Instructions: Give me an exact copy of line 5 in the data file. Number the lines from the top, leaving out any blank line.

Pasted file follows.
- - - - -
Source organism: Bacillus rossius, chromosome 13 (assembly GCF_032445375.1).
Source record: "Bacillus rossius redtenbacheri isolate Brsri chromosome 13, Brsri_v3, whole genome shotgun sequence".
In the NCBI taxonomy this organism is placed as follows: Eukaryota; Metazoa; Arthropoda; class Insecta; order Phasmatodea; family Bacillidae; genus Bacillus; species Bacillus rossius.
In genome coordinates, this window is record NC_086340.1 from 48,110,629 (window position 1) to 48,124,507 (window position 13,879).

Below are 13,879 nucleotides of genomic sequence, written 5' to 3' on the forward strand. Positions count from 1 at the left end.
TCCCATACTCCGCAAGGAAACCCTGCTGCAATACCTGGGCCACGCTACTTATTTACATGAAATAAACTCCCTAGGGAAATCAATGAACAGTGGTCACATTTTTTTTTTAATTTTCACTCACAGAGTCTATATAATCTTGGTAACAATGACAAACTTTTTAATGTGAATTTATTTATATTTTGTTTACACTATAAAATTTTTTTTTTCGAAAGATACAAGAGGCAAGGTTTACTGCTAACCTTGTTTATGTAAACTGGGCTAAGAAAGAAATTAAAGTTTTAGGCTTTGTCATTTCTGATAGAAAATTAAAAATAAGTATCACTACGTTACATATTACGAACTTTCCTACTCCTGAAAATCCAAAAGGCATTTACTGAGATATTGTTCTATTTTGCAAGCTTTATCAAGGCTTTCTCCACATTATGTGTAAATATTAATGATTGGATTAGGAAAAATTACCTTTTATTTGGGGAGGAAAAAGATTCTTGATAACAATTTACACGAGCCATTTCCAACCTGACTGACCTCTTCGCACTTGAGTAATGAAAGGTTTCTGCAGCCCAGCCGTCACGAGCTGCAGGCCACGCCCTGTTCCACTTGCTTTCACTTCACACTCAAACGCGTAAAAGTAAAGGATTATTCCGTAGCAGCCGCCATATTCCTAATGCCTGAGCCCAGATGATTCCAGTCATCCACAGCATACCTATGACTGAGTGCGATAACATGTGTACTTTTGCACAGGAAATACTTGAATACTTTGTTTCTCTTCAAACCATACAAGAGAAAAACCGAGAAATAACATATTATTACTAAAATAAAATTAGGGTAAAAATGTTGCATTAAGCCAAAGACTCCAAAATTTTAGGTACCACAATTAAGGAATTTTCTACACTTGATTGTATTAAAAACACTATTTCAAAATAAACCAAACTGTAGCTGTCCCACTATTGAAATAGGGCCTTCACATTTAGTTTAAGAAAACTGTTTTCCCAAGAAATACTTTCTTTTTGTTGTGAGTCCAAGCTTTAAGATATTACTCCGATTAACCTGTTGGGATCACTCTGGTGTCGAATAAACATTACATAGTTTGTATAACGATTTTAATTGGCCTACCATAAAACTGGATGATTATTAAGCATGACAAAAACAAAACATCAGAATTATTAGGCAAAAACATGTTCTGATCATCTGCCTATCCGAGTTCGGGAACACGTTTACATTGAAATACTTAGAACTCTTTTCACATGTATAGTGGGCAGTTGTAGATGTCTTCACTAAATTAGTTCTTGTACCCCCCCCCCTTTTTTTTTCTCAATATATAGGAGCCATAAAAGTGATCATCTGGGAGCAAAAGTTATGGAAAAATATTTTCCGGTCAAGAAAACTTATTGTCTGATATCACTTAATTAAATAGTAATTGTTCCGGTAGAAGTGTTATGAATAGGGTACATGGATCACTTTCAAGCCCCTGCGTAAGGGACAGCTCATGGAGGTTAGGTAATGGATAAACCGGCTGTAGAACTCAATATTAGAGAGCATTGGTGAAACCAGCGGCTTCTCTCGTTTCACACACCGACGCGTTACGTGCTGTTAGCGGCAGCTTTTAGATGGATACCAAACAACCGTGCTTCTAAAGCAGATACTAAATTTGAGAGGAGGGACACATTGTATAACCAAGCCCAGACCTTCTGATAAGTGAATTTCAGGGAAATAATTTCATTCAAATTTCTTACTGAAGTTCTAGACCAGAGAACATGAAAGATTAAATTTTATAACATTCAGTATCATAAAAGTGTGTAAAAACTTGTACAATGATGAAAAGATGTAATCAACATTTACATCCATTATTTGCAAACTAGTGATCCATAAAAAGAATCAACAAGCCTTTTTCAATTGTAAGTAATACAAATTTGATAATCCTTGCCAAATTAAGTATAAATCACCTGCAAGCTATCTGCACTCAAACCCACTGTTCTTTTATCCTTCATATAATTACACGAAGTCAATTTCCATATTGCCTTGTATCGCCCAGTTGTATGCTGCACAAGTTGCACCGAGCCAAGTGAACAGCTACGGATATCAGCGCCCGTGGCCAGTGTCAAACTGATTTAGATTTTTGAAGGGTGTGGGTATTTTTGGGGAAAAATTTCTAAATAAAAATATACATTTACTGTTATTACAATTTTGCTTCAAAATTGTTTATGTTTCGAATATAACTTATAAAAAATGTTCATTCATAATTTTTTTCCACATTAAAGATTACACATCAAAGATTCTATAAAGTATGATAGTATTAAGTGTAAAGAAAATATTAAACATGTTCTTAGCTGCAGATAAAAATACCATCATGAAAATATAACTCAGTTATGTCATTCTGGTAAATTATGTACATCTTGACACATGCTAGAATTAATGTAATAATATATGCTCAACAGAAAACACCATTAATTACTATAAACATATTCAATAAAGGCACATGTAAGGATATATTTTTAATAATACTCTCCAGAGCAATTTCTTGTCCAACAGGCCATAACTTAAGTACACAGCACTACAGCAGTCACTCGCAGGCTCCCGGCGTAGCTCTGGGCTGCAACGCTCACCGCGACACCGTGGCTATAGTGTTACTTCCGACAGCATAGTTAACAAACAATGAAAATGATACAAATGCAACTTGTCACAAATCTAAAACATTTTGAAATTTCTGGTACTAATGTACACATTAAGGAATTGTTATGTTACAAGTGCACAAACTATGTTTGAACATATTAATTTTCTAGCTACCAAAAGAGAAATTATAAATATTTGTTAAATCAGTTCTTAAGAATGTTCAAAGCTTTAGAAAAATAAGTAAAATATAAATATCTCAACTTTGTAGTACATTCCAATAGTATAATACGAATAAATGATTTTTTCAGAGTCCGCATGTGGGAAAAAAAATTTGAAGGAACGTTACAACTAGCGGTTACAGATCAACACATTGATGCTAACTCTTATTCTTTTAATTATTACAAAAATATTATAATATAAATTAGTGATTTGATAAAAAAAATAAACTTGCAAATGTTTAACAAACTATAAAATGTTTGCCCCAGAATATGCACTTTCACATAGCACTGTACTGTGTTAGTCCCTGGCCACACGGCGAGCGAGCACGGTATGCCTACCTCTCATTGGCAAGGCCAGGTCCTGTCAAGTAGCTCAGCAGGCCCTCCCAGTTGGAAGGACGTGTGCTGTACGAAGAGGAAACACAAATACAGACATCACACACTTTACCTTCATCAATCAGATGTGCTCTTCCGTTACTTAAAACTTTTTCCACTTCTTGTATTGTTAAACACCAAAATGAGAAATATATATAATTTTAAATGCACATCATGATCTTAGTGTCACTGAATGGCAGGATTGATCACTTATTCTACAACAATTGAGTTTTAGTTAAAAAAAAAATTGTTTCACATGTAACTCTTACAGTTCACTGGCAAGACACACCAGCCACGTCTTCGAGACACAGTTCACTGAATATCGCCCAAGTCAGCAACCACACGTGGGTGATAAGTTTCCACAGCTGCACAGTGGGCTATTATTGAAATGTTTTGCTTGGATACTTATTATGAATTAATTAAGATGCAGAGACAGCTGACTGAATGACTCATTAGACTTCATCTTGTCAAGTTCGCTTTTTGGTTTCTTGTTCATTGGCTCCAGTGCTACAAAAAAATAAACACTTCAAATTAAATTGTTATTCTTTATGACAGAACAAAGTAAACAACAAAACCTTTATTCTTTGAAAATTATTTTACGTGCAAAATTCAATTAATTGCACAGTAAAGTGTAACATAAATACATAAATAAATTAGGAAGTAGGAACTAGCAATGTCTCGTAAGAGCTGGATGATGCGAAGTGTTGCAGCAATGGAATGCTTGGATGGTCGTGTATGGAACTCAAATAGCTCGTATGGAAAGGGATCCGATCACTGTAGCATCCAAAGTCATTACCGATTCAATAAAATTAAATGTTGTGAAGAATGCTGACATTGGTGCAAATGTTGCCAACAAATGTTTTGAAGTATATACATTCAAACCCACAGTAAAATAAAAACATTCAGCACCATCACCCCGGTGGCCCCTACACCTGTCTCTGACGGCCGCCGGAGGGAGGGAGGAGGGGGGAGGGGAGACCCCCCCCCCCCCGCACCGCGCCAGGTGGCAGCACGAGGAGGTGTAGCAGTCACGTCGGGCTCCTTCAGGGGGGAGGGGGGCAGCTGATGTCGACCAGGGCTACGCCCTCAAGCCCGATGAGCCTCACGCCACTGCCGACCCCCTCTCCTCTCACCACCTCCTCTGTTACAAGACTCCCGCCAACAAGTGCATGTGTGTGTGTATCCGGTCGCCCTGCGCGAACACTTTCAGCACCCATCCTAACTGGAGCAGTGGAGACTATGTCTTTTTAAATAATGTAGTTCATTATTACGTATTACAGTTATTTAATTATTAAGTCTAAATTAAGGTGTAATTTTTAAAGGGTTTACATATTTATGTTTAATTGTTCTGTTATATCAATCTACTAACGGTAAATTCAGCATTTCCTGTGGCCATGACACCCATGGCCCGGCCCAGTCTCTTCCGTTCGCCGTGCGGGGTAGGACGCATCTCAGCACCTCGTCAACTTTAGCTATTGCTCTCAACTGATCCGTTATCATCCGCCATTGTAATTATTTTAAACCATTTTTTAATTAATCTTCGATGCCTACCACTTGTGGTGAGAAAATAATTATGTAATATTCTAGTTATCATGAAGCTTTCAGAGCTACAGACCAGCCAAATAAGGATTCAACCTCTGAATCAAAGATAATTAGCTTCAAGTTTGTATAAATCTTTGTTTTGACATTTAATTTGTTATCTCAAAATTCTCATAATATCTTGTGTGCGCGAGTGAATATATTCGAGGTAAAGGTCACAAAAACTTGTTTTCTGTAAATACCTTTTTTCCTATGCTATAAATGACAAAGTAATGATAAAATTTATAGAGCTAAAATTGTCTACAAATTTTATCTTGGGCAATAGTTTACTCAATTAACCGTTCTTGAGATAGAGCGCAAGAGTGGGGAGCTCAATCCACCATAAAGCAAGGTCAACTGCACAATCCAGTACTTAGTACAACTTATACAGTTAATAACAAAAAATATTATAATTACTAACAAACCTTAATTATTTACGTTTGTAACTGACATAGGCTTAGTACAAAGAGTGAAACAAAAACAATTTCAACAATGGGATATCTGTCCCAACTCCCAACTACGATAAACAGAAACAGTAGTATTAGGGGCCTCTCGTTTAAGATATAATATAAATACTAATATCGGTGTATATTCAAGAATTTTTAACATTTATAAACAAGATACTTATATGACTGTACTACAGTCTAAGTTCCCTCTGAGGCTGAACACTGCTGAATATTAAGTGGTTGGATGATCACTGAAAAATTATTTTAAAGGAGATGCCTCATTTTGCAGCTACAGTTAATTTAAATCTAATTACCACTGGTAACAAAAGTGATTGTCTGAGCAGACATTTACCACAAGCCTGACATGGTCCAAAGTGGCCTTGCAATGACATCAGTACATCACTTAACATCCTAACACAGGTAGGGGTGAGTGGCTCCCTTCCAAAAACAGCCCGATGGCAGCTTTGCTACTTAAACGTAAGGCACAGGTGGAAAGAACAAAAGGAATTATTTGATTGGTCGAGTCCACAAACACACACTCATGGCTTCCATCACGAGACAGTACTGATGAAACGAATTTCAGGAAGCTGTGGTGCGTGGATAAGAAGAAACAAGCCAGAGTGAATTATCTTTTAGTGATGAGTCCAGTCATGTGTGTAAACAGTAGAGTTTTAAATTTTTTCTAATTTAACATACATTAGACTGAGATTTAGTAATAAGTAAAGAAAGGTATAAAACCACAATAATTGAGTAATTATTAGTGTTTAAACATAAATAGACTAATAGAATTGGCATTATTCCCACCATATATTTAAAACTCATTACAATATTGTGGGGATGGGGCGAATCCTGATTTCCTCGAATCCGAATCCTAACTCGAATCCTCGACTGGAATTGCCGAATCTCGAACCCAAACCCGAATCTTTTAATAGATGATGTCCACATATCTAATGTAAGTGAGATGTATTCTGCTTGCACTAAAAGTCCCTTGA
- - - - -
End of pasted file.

Below are 13,879 nucleotides of genomic sequence, written 5' to 3' on the forward strand. Positions count from 1 at the left end.